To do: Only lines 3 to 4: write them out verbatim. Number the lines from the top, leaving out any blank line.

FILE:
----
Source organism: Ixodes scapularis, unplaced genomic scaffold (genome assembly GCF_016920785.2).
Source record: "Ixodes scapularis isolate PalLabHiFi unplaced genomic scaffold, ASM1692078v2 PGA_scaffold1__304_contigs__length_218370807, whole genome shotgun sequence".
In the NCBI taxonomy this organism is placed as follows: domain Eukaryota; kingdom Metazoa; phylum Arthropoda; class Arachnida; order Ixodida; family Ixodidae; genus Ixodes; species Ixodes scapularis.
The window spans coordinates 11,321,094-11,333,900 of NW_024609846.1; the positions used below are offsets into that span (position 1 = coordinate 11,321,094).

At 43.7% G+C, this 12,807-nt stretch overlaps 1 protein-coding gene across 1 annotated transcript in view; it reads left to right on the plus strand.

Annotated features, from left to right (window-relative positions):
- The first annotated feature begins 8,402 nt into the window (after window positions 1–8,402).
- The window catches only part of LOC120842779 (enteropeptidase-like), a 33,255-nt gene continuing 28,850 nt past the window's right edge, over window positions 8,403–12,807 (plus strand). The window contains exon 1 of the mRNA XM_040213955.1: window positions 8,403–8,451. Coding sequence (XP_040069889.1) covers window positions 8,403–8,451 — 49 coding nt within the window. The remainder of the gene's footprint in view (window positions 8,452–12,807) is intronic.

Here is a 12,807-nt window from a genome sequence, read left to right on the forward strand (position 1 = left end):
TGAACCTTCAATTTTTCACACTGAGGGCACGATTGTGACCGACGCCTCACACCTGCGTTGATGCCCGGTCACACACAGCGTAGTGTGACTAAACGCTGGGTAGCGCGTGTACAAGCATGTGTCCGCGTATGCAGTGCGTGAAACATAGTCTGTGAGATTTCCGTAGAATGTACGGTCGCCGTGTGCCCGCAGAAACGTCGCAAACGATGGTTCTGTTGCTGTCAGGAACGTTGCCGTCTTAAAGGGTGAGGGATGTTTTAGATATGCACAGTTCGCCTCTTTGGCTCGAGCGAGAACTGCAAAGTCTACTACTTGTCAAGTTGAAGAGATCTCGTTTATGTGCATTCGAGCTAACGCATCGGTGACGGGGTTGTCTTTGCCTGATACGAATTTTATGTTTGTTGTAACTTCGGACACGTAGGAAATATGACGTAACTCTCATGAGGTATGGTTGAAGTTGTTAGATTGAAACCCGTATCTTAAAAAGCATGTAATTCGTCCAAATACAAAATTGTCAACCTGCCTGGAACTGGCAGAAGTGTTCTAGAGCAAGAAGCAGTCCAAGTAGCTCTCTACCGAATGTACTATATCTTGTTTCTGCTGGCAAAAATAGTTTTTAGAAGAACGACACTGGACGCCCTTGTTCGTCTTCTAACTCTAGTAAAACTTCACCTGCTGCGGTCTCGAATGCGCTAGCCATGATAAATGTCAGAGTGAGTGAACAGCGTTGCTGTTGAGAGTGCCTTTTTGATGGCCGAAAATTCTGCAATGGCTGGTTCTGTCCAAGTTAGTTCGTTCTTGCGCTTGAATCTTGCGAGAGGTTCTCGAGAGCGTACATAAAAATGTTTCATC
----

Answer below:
In the NCBI taxonomy this organism is placed as follows: domain Eukaryota; kingdom Metazoa; phylum Arthropoda; class Arachnida; order Ixodida; family Ixodidae; genus Ixodes; species Ixodes scapularis.
The window spans coordinates 11,321,094-11,333,900 of NW_024609846.1; the positions used below are offsets into that span (position 1 = coordinate 11,321,094).